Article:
Recently, some friends came to visit me and I had to familiarize myself with Maastricht highlights very quickly. Do you often forget to explore your city because you’re too busy with your daily life? I do, but I’m really glad I made an exception and took the time to explore. Here’s an overview and don’t forget your umbrella or flat shoes – Maastricht is full of cobblestone and the skies are known to share their wrath at any given moment.
Het Vrijthof is the main square in Maastricht and a common locale for events (such as the Christmas market). Located directly on the Vrijthof are two churches – Sint-Janskerk and Sint-Servaas Basiliek. Sint-Janskerk is a Protestant church and has the red tower. Sint-Servaas Basiliek is a Catholic church. The street in between the two churches translates to “Purgatory.” I highly recommend climbing the tower in Sint-Janskerk church. The view is spectacular. Right now, there’s also an anamorphosis directly on the Vrijthof. It’s an image that looks 2D when you’re staring at it but is 3D when you see it from the tower. The day I climbed it, they were still cleaning up from a food festival, so the trucks were obstructing the image a bit. Can you see it?
Polare Maastricht, which is a former church converted into a bookstore. It is my favorite place in Maastricht, not only because the bookstore is so unique, but it also hosts Coffeelovers, which is now my favorite coffee brand worldwide. The bookstore has changed a lot since Polare took over, and reduced and moved the English selection. However, it’s still a must see when visiting Maastricht.
Helport is the oldest gate in the Netherlands, supposedly from the 13th century. There isn’t much to explore per say, other than seeping in the history before your eyes.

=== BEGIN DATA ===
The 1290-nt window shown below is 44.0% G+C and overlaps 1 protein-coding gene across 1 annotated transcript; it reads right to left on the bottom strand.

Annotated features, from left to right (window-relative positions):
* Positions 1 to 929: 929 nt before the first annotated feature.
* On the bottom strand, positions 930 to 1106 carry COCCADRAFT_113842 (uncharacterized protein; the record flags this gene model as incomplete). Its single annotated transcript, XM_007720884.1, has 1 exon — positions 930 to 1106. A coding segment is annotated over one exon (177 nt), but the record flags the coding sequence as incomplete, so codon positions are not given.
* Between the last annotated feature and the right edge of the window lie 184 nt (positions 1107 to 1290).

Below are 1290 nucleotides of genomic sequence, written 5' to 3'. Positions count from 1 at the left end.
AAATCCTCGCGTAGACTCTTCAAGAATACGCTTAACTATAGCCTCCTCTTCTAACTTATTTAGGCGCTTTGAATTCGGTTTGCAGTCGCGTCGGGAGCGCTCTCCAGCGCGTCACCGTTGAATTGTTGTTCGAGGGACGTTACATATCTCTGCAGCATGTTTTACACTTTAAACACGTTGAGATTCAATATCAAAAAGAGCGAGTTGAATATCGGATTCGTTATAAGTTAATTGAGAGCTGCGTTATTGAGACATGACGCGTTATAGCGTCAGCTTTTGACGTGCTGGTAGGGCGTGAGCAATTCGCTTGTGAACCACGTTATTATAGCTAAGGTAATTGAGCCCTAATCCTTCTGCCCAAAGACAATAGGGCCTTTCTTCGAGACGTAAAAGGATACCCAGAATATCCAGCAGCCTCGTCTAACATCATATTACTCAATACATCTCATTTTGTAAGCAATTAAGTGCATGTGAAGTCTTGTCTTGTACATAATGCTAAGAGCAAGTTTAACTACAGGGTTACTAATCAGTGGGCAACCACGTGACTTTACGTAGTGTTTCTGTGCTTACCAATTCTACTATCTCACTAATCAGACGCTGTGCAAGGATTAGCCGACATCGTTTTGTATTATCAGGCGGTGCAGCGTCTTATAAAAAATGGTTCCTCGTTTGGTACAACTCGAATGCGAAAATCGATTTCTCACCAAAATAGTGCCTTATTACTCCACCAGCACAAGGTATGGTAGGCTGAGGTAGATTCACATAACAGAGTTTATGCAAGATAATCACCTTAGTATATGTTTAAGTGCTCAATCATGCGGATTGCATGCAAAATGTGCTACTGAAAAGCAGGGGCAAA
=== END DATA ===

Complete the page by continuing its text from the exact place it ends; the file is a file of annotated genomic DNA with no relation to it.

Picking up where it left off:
Obviously, Maastricht has a lot of churches. But the converted ones are really unique. The Kruisherenhotel Maastricht is a church converted into a hotel. It’s the most expensive hotel in Maastricht and where King Willem and Queen Maxima stayed when they came to visit. Definitely a must see.
The Markt features city hall, Mosae Forum which is where a ton of shops are, a market on Wednesdays and Fridays and good restaurants.
Want to tantalize your senses? Then Bisschopsmolen is the place to be. The bakery has a mill that dates back to the 7th century and is still being used. It’s very unassuming, so just follow the smell. Check out the mill and then stand in line for some delicious treats and bread.
Onze Lieve Vrouweplein features yet another church – Basilica of Our Lady, which is from the 11th century. There are lots of great cafes around or take a stroll in the park.
Last but not least is the River Maas. There are three bridges that cross the Maas, which I refer to as the pedestrian bridge, old bridge and the bus bridge (because the cars and buses can use it). They each offer a different and beautiful landscape view of Maastricht.
So, what place are you looking forward to visiting first? Are you from or living in Maastricht and think I forgot a major site? Chime in and let me know. Until then, happy exploring!